I think that something that was a real turning point for me was the realization that we have a choice how we view our past. I could have come out of dad’s incarceration, that time of separation, this kind of wild years, when I was a teenager and really hurting a great deal and seen it as a tragedy that this had happened to us, and told the story, that our dad abandoned us you know, and he made this choice to be a drug trafficker when he had young children, and can you believe that?
I could have decided to tell the story that way, and then I would be a different person, and a less happy person. But I chose to tell it differently, and I chose to see it differently, and I believe in my version of events very truly but it is a choice that we make. Our past is a story we tell, and how we tell that story is a choice we make about who we are, and how we want to be perceived, and who we want to be, and I think being aware of that certainly empowers you to rethink in some ways.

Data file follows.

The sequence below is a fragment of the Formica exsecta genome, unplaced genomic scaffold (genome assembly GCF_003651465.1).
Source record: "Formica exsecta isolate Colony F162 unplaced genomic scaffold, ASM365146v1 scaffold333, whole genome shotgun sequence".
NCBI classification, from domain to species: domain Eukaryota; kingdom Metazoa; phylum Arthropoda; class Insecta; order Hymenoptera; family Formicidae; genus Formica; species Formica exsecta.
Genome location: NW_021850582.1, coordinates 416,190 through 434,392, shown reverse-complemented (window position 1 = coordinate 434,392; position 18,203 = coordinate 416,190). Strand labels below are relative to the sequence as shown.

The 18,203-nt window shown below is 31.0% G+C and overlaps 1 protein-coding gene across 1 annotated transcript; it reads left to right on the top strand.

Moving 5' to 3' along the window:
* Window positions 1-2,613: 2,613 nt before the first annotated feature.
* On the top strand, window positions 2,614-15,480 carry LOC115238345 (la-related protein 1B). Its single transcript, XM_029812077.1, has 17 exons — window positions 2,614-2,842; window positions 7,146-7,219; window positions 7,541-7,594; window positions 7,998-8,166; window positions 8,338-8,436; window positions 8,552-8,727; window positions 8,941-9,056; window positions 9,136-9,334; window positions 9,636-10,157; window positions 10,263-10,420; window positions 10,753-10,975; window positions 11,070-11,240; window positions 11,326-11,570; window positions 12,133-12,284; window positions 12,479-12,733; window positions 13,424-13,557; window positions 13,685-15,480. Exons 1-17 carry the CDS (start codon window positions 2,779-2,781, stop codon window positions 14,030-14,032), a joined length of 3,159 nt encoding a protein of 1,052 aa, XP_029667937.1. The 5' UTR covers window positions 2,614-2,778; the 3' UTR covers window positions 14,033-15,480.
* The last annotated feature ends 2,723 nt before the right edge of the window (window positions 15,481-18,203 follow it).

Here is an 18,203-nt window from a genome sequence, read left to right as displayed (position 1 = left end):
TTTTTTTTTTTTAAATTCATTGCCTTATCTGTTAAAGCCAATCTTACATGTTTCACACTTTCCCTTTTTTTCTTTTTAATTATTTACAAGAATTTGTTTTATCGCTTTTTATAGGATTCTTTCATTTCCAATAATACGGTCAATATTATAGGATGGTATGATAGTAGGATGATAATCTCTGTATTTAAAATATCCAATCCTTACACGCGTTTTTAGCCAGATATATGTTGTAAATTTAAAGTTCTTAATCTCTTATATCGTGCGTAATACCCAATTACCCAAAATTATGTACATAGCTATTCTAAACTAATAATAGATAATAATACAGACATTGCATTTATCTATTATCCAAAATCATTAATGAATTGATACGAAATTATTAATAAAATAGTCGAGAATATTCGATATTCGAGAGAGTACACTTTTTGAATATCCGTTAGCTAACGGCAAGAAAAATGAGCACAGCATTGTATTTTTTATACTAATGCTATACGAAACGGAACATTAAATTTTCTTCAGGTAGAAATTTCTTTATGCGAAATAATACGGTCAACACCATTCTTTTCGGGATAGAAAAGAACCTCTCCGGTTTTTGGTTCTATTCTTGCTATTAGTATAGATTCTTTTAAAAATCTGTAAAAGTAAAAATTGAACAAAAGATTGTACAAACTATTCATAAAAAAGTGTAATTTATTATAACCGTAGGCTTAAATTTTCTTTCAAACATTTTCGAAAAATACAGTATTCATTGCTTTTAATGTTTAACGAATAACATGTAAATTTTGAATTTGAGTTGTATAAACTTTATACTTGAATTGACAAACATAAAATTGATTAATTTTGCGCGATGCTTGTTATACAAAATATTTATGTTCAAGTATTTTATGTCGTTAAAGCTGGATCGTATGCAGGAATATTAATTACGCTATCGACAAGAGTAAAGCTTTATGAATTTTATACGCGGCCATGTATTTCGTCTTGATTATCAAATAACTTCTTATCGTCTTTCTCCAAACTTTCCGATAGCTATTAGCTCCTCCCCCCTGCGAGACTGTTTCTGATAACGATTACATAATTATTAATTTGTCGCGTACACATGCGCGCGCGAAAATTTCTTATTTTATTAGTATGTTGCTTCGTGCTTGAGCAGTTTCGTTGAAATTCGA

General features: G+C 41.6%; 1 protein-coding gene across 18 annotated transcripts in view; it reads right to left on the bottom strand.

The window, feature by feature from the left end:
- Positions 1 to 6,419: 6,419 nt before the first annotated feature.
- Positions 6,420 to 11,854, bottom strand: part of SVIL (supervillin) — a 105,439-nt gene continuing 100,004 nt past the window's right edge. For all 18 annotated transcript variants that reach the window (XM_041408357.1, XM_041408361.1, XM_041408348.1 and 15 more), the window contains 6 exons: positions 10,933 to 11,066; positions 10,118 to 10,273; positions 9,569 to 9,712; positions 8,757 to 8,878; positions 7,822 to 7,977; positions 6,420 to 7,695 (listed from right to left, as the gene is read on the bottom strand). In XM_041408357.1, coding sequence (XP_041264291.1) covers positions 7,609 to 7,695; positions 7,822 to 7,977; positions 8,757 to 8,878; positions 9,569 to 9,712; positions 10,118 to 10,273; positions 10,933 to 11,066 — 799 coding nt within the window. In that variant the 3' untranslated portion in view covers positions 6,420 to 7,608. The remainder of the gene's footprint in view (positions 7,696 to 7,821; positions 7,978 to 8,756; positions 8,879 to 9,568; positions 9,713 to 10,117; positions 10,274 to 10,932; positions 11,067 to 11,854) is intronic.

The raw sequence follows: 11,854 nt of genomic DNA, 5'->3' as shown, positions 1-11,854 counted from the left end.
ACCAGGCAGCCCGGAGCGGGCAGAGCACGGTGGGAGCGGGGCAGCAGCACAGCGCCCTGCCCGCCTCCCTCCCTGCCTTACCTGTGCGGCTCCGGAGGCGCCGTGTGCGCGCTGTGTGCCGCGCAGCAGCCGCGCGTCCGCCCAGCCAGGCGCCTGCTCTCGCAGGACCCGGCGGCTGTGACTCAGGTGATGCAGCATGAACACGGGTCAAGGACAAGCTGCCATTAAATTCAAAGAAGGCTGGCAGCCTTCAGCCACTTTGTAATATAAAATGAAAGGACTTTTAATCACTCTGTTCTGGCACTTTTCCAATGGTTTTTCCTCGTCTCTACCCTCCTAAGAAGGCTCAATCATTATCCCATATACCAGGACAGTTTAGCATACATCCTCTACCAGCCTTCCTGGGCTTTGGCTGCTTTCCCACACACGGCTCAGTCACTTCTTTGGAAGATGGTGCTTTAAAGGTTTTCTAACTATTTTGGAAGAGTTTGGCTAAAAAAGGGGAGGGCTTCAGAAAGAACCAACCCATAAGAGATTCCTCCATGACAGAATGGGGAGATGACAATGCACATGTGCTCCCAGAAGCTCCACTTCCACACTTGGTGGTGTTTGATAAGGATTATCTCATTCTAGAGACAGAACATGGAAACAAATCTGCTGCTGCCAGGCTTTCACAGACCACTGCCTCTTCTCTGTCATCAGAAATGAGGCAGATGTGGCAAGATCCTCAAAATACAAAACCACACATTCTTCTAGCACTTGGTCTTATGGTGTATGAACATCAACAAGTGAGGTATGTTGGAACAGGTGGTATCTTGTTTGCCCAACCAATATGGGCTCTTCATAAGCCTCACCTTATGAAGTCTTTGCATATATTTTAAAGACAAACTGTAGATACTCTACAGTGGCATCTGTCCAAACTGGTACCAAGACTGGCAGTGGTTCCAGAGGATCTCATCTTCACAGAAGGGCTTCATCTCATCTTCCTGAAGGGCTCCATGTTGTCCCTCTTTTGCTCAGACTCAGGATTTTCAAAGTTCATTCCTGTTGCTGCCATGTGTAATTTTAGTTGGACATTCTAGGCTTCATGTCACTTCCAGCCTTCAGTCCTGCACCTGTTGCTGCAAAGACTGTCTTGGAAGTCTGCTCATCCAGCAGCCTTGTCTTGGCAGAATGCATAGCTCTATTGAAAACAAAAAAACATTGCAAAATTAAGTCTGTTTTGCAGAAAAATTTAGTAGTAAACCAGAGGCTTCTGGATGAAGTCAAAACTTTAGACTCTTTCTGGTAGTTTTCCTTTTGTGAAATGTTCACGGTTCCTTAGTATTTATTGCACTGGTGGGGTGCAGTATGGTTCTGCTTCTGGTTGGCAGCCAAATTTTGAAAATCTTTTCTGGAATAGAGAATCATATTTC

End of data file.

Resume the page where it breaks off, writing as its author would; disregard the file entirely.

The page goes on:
These are the words of Tyler Wetherall, a woman who grew up with a dad on the run, at the end of her long conversation with Jonathan Fields on the Good Life Project podcast. She touches a topic very dear to me, something which I certainly have given a lot of thought to these past years.
The realization that it is I who give value to my experiences, I color them, I make them significant or insignificant, meaningful or meaningless. With each layer I wrap around my experiences I have a choice. Each layer presents itself as an opportunity for me. I get to choose victimhood or ownership. Love or hate. Making myself large, or small. Helpless or in charge. At the mercy of someone else’s choices, or at the helm of my own life.
Does this mean I always make “the right” choice? No. Of course not.
But the more I practice (with ample help in my most valued question How does this serve me?) the easier it is to make decisions in the moment that do me good rather than the opposite. We get better at that which we focus on, at that which we practice – so I’ve made a choice to focus on being gentle towards myself, and being aware of the choices I have, is one way of honoring myself.